The paintings of Charline Tyberghein are witty, disrupted interventions. They are a joy to look at, playful in their simplicity, but her kind of humor is never without obligations. Her paintings are, as it were, crafted.
She cherishes the belgitude. While painting in the wake of the Brussels surrealists her work is visually very pleasing, but there is an edge. She strives to tilt this aesthetic by confusing her paintings with common themes. They are populated by daily objects and symbols. In this way she generates a shift from art object to object of use. They hold ground between the everyday and the unattainable. You could best describe them as reading exercises: the surfaces of her paintings wrestle with the meaning underneath. Object and language, the material and the mental, intertwine and become confused. They are complex while looking dumbly simple.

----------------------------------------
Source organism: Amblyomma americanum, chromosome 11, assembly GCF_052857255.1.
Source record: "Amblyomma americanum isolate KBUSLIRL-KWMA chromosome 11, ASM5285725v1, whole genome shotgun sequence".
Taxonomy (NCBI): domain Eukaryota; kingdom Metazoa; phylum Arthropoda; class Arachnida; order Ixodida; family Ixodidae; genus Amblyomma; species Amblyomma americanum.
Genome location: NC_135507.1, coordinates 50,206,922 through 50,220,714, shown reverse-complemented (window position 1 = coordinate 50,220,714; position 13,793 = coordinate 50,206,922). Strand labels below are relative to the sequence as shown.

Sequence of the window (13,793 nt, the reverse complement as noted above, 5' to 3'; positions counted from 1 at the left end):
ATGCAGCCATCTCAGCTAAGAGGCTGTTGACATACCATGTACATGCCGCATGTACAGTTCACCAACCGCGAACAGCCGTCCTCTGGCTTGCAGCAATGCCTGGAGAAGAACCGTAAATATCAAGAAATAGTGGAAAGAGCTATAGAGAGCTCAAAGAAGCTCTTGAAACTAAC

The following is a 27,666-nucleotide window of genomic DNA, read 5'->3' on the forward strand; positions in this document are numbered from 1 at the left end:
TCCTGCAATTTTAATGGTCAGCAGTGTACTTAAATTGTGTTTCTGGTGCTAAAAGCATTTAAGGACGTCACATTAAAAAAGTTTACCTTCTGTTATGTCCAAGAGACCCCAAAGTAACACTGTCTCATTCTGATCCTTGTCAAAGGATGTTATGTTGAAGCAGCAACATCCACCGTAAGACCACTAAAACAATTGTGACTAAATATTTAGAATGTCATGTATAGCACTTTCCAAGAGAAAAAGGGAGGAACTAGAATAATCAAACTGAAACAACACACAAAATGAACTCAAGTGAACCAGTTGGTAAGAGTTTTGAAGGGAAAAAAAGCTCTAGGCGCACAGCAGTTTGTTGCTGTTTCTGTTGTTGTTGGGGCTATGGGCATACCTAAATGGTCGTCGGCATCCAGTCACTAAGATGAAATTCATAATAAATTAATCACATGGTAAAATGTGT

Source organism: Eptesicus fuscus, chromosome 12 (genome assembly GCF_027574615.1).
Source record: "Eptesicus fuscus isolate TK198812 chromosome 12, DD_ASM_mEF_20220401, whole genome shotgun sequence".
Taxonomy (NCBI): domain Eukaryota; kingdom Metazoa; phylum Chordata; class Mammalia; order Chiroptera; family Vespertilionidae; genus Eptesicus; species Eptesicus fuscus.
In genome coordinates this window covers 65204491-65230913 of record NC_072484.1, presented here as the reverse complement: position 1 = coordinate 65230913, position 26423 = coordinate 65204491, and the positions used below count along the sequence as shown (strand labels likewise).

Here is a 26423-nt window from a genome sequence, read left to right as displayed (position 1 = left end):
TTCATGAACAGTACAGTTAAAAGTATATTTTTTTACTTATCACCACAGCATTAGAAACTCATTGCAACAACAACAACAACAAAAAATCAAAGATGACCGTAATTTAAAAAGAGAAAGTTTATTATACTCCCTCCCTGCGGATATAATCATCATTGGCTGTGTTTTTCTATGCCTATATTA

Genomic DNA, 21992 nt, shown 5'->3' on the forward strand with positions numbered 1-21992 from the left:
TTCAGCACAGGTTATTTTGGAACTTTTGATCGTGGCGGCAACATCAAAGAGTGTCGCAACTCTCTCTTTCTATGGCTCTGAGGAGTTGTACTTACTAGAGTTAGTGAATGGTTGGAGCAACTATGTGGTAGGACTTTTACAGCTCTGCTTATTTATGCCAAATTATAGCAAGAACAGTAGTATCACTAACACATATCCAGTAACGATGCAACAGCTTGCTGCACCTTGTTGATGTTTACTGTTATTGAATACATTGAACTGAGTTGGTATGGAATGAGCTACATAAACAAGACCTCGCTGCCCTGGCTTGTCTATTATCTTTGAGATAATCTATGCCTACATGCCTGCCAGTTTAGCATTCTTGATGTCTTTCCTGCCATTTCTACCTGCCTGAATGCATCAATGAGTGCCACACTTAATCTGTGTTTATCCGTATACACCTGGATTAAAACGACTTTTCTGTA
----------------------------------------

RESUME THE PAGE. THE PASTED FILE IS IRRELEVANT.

While exhibiting, Charline seeks a connection with the surrounding space. Her paintings refer to the old trompe l’oeil techniques; they are often misleading optical illusions of space and perspective, but the actual surface is flat. She seeks for a way to inject sculptural elements into the two-dimensional paintings, to literally give them a new dimension.